ALASKA—DESCRIPTION OF—Having spent four years in Alaska I think I am very well posted to answer F. C. S. on that country and its resources. I have traveled along the coast striking Douglas, Ketchikan, Juneau, Skagway, then taking the White Pass and Yukon Railway, a distance of one hundred and eleven miles to White Horse, Yukon Territory British possessions. Then took a twelve foot row boat with three companions and drifted down the Yukon River about thirty miles to the bead of Lake La Barge, camped two days at that point then pulled our boat over the ice on Lake La Barge (which does not break for thirty or forty days after the ice goes out of the river) to the foot of Lake La Barge, a distance of thirty-three miles, the boat being built on 2x2 inch runner band with sheet iron so as not to wear out. We stopped at the foot of this lake, known as Lower 30 Mile or Head of the Yukon where we took the boat going down the river to Dawson City, Yukon Territory, which is located forty-five miles from Alaska Line and belonging to the United States. The distance from White Horse, Yukon Territory to Dawson City is four hundred and fifty miles, through a rough and mountainous country with some but very little agricultural ground considering the size of the territory you go through, but what there is of it is fine and vegetation is great but the seasons are short.
However, the country is full of game such as bear, mountain goat and sheep, timber wolves, marten, elk, moose, beaver, otter, wild cats, porcupine, fox and deer. And above all the mountains are full of gold.
Dawson City which is located on the banks of the Yukon at the month of the Klondike River, was, and I believe is yet, one of the richest goldfields ever in existence, being easy to get at as there is a railroad at Dawson forty or fifty miles long.
After leaving Dawson my pal, Ed Taylor, and I drifted down ,the Yukon River across the line into Alaska Territory going to Saint Michael, traveling a distance of twenty-two hundred miles from White Horse, Yukon Territory to Saint Michael, Alaska Territory in our twelve foot boat. After getting into Alaska Territory known as “God’s own country” you will find a great deal more agricultural land than in Yukon Territory, some of which is covered with timber principally spruce. Most all of the creeks are gold bearing streams, but in the Alaska Territory it is more of a deep proposition, more so than in Yukon Territory. Therefore it is harder and more expensive to prospect.
At the mouth of the Tanana River is located Fort Gibbons. At this point one has to transfer from the Yukon River boats to take a smaller river boat up the Tanana River. Both of the rivers are so swift that a man cannot row a boat up stream but can pole one up along the edge of the water if he keeps close to the bank. Below Circle City, Alaska, one has to go through what is known as the Yukon Flats. These Flats are eighty miles in diameter and full of islands covered with timber, brush and grass. During the summer months hundreds of thousands of duck and geese are hatched on these islands and just before they began to fly south it is the grandest hunting in that line one ever saw. In the Tanana District wages run as follows: For common labor, five dollars per day and board or eight dollars per day and board yourself. In the mines are the same. Hoisting engineers get from seven to ten dollars per day. At Fairbanks one can get a meal of fish and sometimes different meat order for fifty or seventy-five cents, but usually one dollar per meal. If you want a porter house steak it will cost you from three dollars and seventy-five cents to four dollars and twenty-five cents, doughnuts and a cup of coffee will cost twenty-five cents. No nickels and dimes there four years ago. Wood costs from eight to fifteen dollars per cord. Lots of men make a business cutting wood and make big money out of it. There is a railroad forty miles long at Fairbanks that burns wood for fuel and consumes lots of it. Fairbanks lies in a level country which is great for producing vegetation.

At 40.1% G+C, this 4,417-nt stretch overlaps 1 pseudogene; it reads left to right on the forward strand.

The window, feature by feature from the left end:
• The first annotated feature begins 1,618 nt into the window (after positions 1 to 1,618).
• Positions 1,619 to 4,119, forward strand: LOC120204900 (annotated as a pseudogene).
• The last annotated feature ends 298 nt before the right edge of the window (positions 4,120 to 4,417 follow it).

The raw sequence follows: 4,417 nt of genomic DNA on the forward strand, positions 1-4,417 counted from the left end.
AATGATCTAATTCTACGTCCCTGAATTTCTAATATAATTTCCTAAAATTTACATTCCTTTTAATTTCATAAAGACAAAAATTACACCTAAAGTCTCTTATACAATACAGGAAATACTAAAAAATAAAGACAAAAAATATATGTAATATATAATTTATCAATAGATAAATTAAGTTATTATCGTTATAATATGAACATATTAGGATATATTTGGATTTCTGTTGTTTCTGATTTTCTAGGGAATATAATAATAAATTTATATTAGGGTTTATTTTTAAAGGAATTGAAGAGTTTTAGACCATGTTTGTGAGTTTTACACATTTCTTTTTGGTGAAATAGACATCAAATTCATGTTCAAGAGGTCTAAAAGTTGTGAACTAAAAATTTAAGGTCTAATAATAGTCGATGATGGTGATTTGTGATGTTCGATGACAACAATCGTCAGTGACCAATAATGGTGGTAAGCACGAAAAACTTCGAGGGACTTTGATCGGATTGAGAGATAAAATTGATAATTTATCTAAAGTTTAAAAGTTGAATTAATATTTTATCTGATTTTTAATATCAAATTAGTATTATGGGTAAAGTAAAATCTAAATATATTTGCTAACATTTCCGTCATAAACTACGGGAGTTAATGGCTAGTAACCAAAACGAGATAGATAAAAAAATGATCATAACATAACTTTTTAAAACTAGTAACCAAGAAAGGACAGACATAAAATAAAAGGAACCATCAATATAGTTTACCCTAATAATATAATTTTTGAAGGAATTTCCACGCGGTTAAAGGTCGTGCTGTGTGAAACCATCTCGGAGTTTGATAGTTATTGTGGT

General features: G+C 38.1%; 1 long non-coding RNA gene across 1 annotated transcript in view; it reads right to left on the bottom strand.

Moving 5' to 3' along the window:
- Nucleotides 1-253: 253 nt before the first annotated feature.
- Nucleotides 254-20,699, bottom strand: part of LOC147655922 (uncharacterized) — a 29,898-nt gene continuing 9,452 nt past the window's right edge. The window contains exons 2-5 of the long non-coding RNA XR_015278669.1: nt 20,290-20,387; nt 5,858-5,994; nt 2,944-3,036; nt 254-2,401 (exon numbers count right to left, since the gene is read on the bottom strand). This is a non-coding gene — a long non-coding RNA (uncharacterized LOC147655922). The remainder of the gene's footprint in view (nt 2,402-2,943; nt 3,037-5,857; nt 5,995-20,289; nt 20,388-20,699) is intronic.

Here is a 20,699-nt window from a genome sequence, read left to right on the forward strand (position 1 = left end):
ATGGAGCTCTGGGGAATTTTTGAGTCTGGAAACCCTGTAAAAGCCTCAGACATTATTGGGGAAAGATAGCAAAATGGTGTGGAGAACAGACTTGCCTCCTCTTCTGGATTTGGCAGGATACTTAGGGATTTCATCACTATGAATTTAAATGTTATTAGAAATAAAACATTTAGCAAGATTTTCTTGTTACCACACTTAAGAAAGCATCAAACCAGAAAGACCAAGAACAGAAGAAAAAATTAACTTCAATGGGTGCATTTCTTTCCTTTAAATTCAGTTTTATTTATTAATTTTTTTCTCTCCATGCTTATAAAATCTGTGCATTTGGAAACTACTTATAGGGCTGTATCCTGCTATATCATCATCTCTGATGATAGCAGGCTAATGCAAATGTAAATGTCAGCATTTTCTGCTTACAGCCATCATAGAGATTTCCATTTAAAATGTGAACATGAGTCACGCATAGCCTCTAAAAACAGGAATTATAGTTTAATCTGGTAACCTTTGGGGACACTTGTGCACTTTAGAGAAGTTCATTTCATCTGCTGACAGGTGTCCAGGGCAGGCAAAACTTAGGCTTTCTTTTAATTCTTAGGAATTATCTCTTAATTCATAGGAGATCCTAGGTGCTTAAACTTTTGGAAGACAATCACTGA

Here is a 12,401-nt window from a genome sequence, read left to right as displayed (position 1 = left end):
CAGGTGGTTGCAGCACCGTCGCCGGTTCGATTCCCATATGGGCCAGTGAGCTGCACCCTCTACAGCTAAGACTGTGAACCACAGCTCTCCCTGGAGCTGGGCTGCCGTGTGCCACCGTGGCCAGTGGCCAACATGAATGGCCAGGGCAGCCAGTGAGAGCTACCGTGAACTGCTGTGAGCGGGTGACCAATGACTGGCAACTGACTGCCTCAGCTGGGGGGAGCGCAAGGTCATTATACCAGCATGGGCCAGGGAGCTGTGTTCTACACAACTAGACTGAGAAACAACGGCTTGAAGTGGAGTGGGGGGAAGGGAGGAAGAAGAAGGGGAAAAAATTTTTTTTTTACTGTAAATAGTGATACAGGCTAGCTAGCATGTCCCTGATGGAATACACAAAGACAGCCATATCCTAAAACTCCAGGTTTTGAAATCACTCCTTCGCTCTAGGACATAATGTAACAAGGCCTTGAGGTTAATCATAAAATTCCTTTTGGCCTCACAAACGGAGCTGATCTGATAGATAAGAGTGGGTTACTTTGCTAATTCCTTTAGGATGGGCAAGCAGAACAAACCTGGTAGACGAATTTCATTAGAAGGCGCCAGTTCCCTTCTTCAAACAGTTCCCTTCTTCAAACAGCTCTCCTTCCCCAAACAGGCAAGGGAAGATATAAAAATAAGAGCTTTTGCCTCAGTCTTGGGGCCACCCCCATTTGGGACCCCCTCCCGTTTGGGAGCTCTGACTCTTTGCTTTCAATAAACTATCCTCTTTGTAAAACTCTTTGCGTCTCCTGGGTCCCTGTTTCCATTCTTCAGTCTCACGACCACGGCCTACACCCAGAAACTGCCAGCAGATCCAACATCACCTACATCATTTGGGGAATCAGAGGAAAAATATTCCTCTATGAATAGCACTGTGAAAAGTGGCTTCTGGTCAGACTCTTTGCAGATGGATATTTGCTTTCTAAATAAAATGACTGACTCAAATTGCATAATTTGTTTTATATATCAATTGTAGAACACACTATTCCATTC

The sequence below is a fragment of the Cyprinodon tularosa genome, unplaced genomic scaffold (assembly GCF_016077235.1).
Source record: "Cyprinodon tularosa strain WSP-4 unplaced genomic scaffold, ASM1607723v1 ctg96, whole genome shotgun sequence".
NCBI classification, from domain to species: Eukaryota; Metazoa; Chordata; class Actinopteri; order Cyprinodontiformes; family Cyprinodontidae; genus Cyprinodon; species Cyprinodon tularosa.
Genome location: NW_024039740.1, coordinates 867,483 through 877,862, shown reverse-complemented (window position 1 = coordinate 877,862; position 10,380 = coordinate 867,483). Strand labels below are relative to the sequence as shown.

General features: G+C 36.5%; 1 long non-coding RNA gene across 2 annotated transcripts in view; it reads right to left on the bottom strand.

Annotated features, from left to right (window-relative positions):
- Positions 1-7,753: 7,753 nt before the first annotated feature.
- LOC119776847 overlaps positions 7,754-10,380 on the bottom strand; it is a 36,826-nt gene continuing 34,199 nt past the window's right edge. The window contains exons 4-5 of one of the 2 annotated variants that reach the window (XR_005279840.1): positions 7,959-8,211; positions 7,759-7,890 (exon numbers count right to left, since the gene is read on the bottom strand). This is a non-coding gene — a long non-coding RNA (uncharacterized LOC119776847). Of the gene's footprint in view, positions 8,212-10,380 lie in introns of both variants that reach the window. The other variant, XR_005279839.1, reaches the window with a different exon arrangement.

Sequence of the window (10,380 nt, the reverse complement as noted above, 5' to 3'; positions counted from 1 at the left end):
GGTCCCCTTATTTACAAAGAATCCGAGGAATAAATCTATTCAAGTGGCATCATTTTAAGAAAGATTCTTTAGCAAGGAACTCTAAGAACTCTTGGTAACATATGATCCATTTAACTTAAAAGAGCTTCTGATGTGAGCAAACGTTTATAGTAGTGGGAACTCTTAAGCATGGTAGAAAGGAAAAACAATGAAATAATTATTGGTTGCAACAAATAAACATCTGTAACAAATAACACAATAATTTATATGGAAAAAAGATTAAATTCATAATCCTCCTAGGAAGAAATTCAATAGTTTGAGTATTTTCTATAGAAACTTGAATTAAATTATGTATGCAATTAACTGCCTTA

One gardener is making a fortune out of his place with his hot beds. In fact his was the only one there four years ago. There is some good timber in Alaska, but not very good market for it. The greatest coal fields ever known are in Alaska, but have been withdrawn from entry (and it is a good thing too).
Cordova, Alaska, has s Railroad, the Copper River and North Western, one hundred and ninety-seven miles long, located in the south eastern part of the territory, and running to what is known as the Bannay King, which is a large mountain so pure of copper that it is almost impossible to drill. This mine was located by two men and sold for fifty thousand ($50,000) dollars, and there is five million dollars ($5,000,000) in sight now. Alaska is without a doubt, the richest country the United States ever owned and if the Government will only build railroads and develop the mines it would be one of the greatest movements it could possibly do. There is good busting in Alaska such as deer, moose, elk, fox, marten, porcupine, wild rat, hear and wolves.
Harding, A.R.. 3001 Questions and Answers. Columbus, Oh: A.R. Harding, 1913.
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